But that characteristics makes ricotta ideal for cooking dishes that rely on it keeping the texture. Like cheesecakes, gnudi or meatballs.

beef meatballs with ricota in tomato sauce

How to make the ricotta meatball mix

I have veered only slightly from the original recipe by replacing fresh breadcrumbs with dried Panko and reducing the amount accordingly. It makes shaping a bit easier as the mix won’t be quite as wet and soft.

meatball mix

The aromatics are wonderful here, and don’t be tempted to reduce the oregano amount. Mix everything with your hands and shape golf ball-sized meatballs with wet hands.

They can be made ahead and sit in the fridge to firm up, which will make frying them easier without the risk of cracking.

shaped meatballs

The sauce for meatballs

It isn’t strictly a tomato sauce – the amount of carrot and onion makes it more of an all-rounder.

I fully recommend blitzing the onions with carrots and all in a food processor. Firstly, it tames the overpowering onion smell somewhat and secondly, it makes the sauce lovely and smooth in texture.

Starting with the veggie puree, cook it in a large sauté pan, adding the tomatoes, stock and seasoning after a few minutes.

cooking sauce

It will thicken within about fifteen minutes and be ready to receive the meatballs browned in a frying pan.

You can skip the browning – the meatballs will cook through in the sauce – but you’ll miss out on the scorched meat flavour, a.k.a. Maillard reaction.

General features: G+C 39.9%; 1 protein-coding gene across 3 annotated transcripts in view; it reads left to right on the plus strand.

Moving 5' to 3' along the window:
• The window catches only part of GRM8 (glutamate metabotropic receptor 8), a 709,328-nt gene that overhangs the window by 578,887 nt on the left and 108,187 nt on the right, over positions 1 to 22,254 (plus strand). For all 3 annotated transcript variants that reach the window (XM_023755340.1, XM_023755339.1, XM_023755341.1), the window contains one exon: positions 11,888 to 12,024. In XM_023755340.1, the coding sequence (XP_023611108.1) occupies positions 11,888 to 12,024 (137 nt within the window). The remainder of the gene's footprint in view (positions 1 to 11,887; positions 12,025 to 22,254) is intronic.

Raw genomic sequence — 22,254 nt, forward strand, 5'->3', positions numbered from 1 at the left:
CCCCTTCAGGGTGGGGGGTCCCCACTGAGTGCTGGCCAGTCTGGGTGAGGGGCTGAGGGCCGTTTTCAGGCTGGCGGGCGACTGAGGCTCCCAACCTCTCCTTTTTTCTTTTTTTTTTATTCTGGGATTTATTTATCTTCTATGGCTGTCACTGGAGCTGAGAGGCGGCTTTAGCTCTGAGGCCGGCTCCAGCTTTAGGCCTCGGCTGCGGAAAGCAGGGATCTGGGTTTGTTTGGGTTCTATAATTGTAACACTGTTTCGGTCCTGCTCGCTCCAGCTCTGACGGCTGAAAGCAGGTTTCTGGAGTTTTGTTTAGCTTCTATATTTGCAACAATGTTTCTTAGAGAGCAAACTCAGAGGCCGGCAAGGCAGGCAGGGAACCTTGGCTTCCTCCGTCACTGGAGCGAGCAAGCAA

frying meatballs

What to serve them with? That’s a silly question: spaghetti, of course!

More meatball recipes

Pork and smoky bacon meatballs with tomato flavoured bulgur wheat, a riff on Swedish, Italian and Moroccan meatball classics.

Pheasant meatloaf wrapped in prosciutto is not only a crowd pleaser: it’s also a good choice for both health and sustainability reasons.

Korean barbecue-style beef meatballs with spring onions, ginger and garlic plus a secret old-school meatball ingredient: crushed Ritz crackers.

More ricotta recipes

Vegetarian version of lasagne with spinach and ricotta is easier to make than beef lasagne, with cooked cream sauce used here instead of bechamel.

Jumbo pasta shells stuffed with ricotta and walnuts, baked in tomato sauce: conchiglioni ripieni al forno.

Keep your New York confections – I’ll go for lemon ricotta cheesecake every time. It’s a very good baked cheesecake, light and not too sweet.

ricotta meatballs